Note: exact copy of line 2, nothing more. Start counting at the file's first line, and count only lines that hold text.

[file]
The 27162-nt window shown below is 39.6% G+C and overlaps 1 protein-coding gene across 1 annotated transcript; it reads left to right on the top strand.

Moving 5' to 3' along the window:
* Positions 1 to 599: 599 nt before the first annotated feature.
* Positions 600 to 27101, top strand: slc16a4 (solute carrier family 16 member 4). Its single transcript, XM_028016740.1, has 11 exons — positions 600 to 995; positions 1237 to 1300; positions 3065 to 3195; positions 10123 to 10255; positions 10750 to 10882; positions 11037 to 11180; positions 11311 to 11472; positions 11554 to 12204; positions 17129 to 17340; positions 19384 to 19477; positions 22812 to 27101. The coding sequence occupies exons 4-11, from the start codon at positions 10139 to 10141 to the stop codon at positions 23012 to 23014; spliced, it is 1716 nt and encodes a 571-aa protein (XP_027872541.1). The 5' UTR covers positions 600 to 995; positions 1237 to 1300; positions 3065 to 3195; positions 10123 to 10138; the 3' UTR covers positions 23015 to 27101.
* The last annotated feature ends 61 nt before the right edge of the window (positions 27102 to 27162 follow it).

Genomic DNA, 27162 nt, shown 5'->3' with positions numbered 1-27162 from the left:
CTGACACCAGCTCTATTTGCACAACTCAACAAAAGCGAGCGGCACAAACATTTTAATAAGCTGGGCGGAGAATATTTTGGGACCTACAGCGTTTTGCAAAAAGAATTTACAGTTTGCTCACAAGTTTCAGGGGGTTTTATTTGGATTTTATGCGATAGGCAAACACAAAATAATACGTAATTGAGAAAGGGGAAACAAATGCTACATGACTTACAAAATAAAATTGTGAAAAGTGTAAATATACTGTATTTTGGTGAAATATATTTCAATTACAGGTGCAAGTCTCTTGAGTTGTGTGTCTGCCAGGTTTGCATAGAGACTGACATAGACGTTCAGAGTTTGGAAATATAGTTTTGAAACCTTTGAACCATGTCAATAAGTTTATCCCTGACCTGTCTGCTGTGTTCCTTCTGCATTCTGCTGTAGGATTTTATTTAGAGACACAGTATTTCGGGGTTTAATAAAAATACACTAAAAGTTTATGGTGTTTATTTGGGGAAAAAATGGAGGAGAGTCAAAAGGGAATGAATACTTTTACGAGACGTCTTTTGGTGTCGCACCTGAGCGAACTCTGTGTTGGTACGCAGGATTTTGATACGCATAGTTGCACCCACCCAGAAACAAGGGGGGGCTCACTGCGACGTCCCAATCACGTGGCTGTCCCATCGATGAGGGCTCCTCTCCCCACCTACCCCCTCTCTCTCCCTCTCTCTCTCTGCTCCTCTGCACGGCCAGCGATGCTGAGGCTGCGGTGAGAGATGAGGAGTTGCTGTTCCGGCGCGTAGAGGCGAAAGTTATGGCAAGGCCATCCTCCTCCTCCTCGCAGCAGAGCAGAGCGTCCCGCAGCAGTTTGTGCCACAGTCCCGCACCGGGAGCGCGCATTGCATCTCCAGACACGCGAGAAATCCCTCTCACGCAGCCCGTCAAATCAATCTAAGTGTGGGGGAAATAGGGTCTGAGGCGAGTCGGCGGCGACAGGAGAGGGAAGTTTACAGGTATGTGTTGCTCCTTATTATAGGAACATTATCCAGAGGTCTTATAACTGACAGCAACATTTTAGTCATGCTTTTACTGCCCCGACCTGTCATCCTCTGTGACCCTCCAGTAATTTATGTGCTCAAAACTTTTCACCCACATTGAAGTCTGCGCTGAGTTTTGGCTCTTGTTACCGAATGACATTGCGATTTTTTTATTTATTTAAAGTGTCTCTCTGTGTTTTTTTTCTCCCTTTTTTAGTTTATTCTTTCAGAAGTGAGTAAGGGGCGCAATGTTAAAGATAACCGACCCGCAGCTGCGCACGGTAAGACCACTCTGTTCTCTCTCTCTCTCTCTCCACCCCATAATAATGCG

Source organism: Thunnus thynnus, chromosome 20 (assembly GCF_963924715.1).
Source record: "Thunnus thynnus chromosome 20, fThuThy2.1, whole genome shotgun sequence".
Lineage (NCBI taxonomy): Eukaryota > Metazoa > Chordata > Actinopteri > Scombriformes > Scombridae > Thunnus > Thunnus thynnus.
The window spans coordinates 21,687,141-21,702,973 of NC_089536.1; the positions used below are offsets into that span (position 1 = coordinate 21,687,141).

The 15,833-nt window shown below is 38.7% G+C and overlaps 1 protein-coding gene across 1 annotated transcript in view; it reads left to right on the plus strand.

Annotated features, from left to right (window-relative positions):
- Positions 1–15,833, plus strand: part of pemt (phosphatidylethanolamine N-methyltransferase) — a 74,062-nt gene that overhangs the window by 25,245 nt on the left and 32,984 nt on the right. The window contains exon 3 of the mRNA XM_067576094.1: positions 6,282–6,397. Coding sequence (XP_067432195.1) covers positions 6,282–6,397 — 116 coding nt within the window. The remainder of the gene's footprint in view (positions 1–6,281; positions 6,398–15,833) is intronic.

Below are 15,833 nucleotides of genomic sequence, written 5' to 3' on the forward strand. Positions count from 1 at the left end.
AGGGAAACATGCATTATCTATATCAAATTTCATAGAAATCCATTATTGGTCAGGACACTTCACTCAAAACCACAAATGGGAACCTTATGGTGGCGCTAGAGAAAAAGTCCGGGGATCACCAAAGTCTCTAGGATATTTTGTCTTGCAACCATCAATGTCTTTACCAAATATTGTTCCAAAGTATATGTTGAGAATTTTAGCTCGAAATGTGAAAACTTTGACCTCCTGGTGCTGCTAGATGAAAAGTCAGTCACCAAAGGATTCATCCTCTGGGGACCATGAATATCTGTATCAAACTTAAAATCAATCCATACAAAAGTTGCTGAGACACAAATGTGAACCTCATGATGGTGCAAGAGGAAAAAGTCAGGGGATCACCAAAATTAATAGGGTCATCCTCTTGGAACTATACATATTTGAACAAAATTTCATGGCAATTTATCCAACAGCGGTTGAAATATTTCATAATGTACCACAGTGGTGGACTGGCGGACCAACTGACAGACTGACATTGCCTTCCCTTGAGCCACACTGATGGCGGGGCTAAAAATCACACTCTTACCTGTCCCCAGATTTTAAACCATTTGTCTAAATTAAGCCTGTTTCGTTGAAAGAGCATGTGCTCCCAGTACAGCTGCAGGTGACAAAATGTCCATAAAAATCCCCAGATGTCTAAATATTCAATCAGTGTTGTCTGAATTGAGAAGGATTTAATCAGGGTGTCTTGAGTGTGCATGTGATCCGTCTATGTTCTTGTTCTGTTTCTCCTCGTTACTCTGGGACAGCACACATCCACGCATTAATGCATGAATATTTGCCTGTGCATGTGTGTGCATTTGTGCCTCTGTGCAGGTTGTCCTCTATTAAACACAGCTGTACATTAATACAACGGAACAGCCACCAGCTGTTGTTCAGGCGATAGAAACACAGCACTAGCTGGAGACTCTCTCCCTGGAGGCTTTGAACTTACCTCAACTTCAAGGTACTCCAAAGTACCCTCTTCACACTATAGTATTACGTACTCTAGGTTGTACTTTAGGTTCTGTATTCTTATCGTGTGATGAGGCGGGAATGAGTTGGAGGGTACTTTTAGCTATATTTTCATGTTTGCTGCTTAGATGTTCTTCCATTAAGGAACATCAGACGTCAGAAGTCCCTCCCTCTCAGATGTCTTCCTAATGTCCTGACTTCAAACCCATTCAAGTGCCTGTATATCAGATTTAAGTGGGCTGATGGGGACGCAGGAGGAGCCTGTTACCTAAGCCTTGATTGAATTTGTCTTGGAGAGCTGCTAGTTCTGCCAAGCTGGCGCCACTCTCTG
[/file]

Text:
Moving 5' to 3' along the window: